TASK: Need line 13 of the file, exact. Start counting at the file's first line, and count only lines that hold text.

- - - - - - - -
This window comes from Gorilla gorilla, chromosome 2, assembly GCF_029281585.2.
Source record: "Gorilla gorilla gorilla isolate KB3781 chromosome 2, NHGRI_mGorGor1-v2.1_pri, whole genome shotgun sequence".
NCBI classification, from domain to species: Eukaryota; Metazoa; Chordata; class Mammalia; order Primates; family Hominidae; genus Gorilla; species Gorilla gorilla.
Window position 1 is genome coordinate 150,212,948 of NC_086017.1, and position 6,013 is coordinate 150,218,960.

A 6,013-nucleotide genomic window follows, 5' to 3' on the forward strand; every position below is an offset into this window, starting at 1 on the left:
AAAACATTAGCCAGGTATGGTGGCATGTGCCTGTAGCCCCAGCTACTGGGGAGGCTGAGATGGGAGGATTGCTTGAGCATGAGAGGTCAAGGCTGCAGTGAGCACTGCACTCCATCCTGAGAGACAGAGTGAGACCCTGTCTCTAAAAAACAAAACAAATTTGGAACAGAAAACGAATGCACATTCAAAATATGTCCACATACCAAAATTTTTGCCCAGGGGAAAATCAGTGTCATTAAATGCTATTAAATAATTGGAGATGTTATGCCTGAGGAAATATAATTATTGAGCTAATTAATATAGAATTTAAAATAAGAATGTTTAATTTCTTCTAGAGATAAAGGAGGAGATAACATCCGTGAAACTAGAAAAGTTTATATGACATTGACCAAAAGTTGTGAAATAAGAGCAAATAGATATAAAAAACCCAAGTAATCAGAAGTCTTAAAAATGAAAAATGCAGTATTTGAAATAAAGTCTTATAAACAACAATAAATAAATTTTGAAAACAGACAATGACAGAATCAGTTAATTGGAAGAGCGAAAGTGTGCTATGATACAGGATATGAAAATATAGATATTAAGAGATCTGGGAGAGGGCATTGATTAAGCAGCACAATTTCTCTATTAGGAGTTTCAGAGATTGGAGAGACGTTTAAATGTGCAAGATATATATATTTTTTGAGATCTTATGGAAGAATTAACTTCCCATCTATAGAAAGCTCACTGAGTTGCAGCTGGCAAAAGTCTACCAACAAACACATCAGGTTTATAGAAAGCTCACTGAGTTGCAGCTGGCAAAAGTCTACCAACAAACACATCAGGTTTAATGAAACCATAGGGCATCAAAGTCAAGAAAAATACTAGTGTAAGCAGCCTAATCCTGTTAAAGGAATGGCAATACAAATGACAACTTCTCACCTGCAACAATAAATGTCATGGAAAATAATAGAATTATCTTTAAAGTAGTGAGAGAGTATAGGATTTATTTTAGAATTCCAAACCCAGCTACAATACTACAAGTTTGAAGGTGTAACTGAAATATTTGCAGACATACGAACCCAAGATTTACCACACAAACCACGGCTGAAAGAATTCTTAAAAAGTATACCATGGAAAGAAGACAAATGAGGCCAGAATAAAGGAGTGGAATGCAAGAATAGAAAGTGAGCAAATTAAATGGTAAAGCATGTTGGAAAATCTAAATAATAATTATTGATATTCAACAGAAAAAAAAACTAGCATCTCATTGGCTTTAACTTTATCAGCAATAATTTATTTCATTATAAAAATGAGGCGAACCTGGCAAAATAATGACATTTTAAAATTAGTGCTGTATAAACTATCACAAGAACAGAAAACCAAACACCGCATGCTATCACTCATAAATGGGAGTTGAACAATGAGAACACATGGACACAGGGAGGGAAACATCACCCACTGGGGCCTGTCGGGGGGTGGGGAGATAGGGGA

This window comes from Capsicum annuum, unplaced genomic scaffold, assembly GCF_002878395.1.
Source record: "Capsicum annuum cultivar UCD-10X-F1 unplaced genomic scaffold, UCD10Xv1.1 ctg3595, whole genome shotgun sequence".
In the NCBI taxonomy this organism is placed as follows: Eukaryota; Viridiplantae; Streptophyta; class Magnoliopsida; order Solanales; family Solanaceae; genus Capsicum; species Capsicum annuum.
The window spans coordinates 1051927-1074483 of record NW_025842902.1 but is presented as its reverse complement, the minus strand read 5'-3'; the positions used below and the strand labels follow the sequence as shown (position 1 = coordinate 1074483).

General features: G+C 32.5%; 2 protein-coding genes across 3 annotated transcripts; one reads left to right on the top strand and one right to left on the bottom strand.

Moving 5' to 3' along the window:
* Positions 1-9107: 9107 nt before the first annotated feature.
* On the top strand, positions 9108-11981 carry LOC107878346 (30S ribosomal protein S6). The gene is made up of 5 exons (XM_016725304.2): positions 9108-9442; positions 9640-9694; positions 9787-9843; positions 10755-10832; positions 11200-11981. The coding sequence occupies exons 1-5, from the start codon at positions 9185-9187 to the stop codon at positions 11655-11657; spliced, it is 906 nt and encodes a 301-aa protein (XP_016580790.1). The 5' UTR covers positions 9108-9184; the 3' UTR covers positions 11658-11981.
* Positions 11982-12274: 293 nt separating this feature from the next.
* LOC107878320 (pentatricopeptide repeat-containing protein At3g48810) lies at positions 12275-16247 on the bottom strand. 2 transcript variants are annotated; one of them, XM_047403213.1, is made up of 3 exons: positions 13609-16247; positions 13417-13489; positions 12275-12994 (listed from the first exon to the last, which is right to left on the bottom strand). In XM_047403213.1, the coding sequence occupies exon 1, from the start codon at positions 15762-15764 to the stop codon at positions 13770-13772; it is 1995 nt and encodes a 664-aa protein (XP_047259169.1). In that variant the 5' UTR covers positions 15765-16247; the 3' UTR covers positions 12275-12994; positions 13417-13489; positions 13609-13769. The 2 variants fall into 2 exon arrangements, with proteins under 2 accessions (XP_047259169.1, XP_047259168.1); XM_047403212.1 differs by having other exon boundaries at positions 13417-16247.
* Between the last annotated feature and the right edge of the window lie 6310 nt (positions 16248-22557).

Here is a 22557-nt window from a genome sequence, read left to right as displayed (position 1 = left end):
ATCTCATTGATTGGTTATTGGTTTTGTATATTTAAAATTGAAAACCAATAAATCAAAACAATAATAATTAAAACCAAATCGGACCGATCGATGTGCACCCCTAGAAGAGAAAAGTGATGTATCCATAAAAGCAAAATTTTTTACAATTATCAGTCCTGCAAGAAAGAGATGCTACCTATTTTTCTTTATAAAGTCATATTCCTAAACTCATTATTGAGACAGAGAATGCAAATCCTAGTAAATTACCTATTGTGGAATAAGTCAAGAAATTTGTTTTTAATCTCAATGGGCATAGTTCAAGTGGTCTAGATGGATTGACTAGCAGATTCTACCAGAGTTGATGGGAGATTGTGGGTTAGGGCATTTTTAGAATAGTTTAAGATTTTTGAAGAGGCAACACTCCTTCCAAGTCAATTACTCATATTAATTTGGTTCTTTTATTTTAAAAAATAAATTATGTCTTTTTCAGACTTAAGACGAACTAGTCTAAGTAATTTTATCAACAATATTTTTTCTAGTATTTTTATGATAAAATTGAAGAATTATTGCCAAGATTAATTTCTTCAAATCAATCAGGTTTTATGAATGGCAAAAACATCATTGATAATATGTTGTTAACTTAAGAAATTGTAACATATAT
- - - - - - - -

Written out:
* Positions 1-9107: 9107 nt before the first annotated feature.